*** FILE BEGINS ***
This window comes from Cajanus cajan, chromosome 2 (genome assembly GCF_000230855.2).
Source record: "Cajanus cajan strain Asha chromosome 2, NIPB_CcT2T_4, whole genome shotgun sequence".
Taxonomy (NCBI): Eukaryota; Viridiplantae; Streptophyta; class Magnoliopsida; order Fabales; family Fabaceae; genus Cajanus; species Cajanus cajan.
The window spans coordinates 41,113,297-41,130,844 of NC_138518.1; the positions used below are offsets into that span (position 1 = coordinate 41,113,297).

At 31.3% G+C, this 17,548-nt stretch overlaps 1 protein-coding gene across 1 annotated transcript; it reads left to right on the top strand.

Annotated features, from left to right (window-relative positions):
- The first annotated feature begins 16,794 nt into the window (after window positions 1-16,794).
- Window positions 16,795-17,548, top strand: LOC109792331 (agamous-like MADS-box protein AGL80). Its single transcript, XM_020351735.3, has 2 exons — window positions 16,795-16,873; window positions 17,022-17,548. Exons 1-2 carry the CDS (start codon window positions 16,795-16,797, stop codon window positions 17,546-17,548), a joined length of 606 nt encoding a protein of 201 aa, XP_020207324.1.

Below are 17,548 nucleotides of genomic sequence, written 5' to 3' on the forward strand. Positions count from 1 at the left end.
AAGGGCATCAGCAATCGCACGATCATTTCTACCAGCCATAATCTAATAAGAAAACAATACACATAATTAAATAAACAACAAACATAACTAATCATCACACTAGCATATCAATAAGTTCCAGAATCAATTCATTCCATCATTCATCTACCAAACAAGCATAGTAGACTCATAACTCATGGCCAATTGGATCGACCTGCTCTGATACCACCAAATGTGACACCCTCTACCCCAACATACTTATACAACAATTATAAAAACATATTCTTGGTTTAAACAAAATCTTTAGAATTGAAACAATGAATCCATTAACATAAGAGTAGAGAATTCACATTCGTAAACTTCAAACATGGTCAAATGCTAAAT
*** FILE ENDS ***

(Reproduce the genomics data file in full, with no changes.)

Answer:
This window comes from Cajanus cajan, chromosome 2 (genome assembly GCF_000230855.2).
Source record: "Cajanus cajan strain Asha chromosome 2, NIPB_CcT2T_4, whole genome shotgun sequence".
Taxonomy (NCBI): Eukaryota; Viridiplantae; Streptophyta; class Magnoliopsida; order Fabales; family Fabaceae; genus Cajanus; species Cajanus cajan.
The window spans coordinates 41,113,297-41,130,844 of NC_138518.1; the positions used below are offsets into that span (position 1 = coordinate 41,113,297).

At 31.3% G+C, this 17,548-nt stretch overlaps 1 protein-coding gene across 1 annotated transcript; it reads left to right on the top strand.

Annotated features, from left to right (window-relative positions):
- The first annotated feature begins 16,794 nt into the window (after window positions 1-16,794).
- Window positions 16,795-17,548, top strand: LOC109792331 (agamous-like MADS-box protein AGL80). Its single transcript, XM_020351735.3, has 2 exons — window positions 16,795-16,873; window positions 17,022-17,548. Exons 1-2 carry the CDS (start codon window positions 16,795-16,797, stop codon window positions 17,546-17,548), a joined length of 606 nt encoding a protein of 201 aa, XP_020207324.1.

Below are 17,548 nucleotides of genomic sequence, written 5' to 3' on the forward strand. Positions count from 1 at the left end.
AAGGGCATCAGCAATCGCACGATCATTTCTACCAGCCATAATCTAATAAGAAAACAATACACATAATTAAATAAACAACAAACATAACTAATCATCACACTAGCATATCAATAAGTTCCAGAATCAATTCATTCCATCATTCATCTACCAAACAAGCATAGTAGACTCATAACTCATGGCCAATTGGATCGACCTGCTCTGATACCACCAAATGTGACACCCTCTACCCCAACATACTTATACAACAATTATAAAAACATATTCTTGGTTTAAACAAAATCTTTAGAATTGAAACAATGAATCCATTAACATAAGAGTAGAGAATTCACATTCGTAAACTTCAAACATGGTCAAATGCTAAAT